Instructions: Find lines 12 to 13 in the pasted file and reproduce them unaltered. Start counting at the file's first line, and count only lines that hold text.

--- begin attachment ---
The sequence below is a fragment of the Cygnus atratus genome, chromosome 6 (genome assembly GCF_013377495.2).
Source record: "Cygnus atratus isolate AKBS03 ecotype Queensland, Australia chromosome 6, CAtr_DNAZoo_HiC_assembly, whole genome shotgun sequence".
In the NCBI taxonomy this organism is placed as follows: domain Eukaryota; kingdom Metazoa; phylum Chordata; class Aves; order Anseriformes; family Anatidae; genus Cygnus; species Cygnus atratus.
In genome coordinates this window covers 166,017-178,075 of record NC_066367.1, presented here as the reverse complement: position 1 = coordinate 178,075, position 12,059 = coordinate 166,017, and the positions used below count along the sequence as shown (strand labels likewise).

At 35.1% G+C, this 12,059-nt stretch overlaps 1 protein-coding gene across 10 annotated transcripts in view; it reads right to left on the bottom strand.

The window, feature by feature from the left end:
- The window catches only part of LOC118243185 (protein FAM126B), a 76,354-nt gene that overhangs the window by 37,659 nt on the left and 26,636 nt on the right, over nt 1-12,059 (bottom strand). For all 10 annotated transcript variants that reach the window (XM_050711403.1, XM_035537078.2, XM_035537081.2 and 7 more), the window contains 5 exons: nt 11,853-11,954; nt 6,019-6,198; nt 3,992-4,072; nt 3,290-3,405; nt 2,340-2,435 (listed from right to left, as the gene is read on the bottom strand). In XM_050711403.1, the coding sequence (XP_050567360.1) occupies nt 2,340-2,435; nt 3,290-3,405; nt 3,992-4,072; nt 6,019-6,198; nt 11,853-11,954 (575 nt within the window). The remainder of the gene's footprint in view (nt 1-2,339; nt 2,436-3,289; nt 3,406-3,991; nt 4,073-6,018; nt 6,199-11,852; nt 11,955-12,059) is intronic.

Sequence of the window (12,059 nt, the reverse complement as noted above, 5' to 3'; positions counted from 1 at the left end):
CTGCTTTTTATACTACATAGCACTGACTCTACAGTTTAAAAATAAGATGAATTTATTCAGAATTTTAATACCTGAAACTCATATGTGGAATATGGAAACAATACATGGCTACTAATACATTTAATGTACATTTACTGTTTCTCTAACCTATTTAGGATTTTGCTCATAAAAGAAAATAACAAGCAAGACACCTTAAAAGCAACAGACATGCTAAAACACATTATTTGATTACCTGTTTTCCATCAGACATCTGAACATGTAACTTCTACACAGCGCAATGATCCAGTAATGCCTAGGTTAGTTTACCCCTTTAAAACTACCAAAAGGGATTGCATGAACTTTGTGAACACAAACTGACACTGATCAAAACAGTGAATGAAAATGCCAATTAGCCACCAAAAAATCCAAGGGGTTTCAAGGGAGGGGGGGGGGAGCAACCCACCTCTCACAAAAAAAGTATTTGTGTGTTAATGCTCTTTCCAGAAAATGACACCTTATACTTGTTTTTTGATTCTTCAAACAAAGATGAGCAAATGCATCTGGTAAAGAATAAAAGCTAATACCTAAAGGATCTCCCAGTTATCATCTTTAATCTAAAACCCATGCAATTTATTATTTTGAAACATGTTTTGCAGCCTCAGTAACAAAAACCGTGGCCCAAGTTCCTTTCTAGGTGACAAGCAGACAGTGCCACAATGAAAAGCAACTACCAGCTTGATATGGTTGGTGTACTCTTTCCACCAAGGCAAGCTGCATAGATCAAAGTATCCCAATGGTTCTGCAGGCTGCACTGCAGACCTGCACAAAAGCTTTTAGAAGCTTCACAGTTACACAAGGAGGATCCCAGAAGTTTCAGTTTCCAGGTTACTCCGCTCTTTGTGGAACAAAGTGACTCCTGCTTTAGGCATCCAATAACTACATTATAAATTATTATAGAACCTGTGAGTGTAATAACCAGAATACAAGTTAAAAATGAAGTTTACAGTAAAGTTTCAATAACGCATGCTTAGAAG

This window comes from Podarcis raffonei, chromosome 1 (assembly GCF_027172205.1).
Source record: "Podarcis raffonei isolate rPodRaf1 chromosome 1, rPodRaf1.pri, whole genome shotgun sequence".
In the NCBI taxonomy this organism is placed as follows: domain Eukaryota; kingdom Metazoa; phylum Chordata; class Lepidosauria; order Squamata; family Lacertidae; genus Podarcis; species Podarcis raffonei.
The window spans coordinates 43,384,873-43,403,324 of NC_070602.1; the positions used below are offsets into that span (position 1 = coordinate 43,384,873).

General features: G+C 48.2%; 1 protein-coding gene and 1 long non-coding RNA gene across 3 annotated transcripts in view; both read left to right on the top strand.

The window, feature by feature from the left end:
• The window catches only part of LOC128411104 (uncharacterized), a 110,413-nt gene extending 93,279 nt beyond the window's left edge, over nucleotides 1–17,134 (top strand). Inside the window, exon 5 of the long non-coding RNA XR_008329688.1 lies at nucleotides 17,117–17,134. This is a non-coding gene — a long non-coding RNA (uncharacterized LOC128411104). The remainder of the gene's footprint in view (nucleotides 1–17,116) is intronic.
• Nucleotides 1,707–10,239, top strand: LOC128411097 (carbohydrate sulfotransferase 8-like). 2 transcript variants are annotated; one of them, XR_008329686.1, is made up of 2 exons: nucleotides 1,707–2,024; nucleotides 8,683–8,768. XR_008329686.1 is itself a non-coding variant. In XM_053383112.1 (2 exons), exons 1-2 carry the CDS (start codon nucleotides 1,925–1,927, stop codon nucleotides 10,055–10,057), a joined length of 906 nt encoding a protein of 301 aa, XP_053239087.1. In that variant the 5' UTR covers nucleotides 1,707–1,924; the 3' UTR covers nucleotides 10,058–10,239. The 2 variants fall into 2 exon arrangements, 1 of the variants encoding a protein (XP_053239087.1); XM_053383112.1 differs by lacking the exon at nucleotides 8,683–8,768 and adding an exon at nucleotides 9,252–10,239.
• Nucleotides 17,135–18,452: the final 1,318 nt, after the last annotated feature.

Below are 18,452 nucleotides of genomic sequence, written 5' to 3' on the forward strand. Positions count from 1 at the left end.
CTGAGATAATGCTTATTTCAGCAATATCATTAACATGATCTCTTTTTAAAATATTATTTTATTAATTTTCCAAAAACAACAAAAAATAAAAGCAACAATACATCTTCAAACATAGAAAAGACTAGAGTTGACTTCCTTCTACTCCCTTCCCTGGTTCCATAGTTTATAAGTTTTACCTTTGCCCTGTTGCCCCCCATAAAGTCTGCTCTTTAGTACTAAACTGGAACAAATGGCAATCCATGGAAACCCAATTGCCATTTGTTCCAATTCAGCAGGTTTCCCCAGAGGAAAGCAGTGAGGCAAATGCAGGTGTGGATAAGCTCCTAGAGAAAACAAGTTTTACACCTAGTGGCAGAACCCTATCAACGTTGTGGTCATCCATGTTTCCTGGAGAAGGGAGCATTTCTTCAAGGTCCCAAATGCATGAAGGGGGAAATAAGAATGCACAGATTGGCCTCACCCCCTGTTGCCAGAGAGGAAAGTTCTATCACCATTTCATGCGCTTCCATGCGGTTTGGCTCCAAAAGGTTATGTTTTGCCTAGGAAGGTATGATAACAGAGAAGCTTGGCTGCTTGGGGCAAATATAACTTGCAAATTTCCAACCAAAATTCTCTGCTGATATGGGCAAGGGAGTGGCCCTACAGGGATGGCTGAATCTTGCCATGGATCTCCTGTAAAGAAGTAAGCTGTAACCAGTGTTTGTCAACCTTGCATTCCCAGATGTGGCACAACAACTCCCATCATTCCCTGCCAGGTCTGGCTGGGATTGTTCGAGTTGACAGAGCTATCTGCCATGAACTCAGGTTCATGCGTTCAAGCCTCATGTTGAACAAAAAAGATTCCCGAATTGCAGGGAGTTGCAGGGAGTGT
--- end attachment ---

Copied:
In the NCBI taxonomy this organism is placed as follows: domain Eukaryota; kingdom Metazoa; phylum Chordata; class Lepidosauria; order Squamata; family Lacertidae; genus Podarcis; species Podarcis raffonei.
The window spans coordinates 43,384,873-43,403,324 of NC_070602.1; the positions used below are offsets into that span (position 1 = coordinate 43,384,873).